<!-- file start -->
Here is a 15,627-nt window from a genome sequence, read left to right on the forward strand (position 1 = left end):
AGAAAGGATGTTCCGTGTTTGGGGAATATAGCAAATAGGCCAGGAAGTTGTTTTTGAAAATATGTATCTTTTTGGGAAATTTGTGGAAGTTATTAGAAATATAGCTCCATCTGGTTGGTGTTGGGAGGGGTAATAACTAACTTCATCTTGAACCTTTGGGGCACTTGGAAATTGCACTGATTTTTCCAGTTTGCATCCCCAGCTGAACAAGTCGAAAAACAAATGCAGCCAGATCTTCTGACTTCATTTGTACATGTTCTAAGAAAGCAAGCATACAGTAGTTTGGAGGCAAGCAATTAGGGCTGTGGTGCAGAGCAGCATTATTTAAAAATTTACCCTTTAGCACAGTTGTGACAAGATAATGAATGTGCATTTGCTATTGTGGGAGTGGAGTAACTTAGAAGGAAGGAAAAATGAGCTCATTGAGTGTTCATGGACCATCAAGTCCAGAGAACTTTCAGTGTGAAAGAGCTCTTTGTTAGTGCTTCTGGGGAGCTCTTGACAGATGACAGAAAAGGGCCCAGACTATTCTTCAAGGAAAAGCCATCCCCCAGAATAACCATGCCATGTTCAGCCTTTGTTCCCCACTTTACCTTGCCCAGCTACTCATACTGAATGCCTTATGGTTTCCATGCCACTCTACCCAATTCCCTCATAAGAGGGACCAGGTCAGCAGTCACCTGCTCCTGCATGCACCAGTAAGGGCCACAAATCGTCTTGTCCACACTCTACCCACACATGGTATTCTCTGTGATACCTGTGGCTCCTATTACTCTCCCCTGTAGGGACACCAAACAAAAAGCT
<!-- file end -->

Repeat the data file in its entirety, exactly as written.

Here is a 15,627-nt window from a genome sequence, read left to right on the forward strand (position 1 = left end):
AGAAAGGATGTTCCGTGTTTGGGGAATATAGCAAATAGGCCAGGAAGTTGTTTTTGAAAATATGTATCTTTTTGGGAAATTTGTGGAAGTTATTAGAAATATAGCTCCATCTGGTTGGTGTTGGGAGGGGTAATAACTAACTTCATCTTGAACCTTTGGGGCACTTGGAAATTGCACTGATTTTTCCAGTTTGCATCCCCAGCTGAACAAGTCGAAAAACAAATGCAGCCAGATCTTCTGACTTCATTTGTACATGTTCTAAGAAAGCAAGCATACAGTAGTTTGGAGGCAAGCAATTAGGGCTGTGGTGCAGAGCAGCATTATTTAAAAATTTACCCTTTAGCACAGTTGTGACAAGATAATGAATGTGCATTTGCTATTGTGGGAGTGGAGTAACTTAGAAGGAAGGAAAAATGAGCTCATTGAGTGTTCATGGACCATCAAGTCCAGAGAACTTTCAGTGTGAAAGAGCTCTTTGTTAGTGCTTCTGGGGAGCTCTTGACAGATGACAGAAAAGGGCCCAGACTATTCTTCAAGGAAAAGCCATCCCCCAGAATAACCATGCCATGTTCAGCCTTTGTTCCCCACTTTACCTTGCCCAGCTACTCATACTGAATGCCTTATGGTTTCCATGCCACTCTACCCAATTCCCTCATAAGAGGGACCAGGTCAGCAGTCACCTGCTCCTGCATGCACCAGTAAGGGCCACAAATCGTCTTGTCCACACTCTACCCACACATGGTATTCTCTGTGATACCTGTGGCTCCTATTACTCTCCCCTGTAGGGACACCAAACAAAAAGCT